The COVID-19 virus continues to affect nearly all phases of life on the Plateau and across the nation and, as reported earlier this week in the Crornicle, continues to affect the justice system across the state and in Cumberland County.
Earlier this week, the Tennessee Supreme Court announced that all jury trials be postponed because of the pandemic. Exceptions to the latest order are pleas and trials by judges and motions that may be carried out on the videoconferencing platform media of Zoom.
Criminal Court Judge Wesley Bray issued the following memorandum to clerks of courts in the seven counties that make up the 13th Judicial Circuit. They include Cumberland, Clay, Dekalb Overton, Pickett Putnam and White counties.
The memo states, “In an effort to keep the 'wheels of justice' moving and conform to The Supreme Court of Tennessee’s Order extending state of emergency and suspending jury trials (order dated Nov. 17), please know that I am available to schedule Zoom pleas, hear motions and to set and hold bench trials.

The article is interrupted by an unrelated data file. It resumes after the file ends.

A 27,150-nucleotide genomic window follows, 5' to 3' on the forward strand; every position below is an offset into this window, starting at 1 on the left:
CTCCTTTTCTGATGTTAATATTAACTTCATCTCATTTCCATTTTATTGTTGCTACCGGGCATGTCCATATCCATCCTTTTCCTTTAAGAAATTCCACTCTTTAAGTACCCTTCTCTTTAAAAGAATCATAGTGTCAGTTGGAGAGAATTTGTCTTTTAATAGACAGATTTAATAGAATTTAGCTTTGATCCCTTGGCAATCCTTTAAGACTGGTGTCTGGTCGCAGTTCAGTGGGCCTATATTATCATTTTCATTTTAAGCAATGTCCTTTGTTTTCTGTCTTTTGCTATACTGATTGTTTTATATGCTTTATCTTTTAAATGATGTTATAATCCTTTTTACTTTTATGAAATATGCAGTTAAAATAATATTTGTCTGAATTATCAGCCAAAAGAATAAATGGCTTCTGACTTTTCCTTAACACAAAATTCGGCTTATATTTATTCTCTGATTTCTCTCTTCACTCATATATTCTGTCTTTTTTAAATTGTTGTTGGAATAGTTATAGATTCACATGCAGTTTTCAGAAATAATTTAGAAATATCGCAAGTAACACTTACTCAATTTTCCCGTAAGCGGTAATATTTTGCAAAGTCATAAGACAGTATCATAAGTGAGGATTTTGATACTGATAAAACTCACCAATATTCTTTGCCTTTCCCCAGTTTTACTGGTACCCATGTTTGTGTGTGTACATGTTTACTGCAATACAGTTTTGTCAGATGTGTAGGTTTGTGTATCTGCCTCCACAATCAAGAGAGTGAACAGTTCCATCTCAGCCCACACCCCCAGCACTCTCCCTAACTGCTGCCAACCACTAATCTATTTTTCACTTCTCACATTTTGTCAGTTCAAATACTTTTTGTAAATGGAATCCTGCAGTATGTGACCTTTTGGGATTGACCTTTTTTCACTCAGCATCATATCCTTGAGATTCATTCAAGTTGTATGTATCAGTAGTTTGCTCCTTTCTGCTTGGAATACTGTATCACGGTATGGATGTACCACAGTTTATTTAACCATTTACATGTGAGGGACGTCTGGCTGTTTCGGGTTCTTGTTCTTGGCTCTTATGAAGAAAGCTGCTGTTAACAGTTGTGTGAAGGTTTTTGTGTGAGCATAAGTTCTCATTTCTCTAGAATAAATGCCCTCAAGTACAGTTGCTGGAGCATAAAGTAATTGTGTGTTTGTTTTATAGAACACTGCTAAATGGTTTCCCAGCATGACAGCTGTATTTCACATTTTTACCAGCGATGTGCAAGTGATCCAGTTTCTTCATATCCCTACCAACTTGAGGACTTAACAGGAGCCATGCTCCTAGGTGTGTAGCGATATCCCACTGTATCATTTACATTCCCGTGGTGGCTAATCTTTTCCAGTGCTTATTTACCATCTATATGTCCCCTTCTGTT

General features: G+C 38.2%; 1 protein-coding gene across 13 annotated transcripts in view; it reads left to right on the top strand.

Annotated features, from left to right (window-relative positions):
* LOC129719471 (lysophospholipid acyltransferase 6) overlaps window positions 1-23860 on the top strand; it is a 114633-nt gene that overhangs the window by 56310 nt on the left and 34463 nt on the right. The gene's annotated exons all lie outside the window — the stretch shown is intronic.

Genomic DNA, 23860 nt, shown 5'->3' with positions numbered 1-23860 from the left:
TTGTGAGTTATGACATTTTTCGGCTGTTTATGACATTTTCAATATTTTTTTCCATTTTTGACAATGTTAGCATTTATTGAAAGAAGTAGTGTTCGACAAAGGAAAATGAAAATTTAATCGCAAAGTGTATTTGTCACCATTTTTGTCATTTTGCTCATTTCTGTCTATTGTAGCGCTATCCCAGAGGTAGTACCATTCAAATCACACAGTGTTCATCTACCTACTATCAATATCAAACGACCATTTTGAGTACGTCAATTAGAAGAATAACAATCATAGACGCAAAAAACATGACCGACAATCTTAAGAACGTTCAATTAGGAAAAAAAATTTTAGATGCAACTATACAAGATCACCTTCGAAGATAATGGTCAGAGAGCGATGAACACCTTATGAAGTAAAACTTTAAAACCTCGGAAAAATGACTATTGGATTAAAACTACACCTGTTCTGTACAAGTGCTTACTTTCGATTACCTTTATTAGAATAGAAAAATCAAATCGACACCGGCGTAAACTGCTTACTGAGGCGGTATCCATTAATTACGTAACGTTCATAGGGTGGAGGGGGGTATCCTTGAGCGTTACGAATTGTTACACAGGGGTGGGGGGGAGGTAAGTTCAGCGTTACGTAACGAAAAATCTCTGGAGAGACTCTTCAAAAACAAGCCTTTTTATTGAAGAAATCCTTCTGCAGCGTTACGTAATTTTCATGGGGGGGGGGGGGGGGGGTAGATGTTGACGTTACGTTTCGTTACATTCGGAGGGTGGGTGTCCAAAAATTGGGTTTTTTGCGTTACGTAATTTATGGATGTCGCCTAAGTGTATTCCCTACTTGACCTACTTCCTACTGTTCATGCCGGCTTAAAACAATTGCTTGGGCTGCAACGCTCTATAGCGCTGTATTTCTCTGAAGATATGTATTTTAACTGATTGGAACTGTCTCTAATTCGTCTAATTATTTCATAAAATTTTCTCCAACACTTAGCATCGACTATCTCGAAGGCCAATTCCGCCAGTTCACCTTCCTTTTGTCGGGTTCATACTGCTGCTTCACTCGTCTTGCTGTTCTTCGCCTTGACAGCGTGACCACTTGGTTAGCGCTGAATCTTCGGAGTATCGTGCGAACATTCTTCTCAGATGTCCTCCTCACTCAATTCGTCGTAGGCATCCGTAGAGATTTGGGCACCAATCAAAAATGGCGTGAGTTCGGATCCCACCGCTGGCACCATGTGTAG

“Should you wish to do any of the above, or have suggestions to further your matters, please feel free to contact my office.
“I, truly, understand the gravity and effect this order has on the private practice of law. Please understand my office is prepared to facilitate matters forward within confines of the new order.”
The Supreme Court Order in a abstract way suspends habeous corpus — a defendant’s right to a speedy trial by a jury of his peers — and is further backlogging the pending cases on court dockets. Public health and welfare is in high regard of the court and bench trials are still an option.
In Cumberland County, jury trials set for December are expected to be placed back on the docket for rescheduling. Defendants who have questions about the status of their upcoming trials should contact their attorneys for instructions on how to proceed with their cases.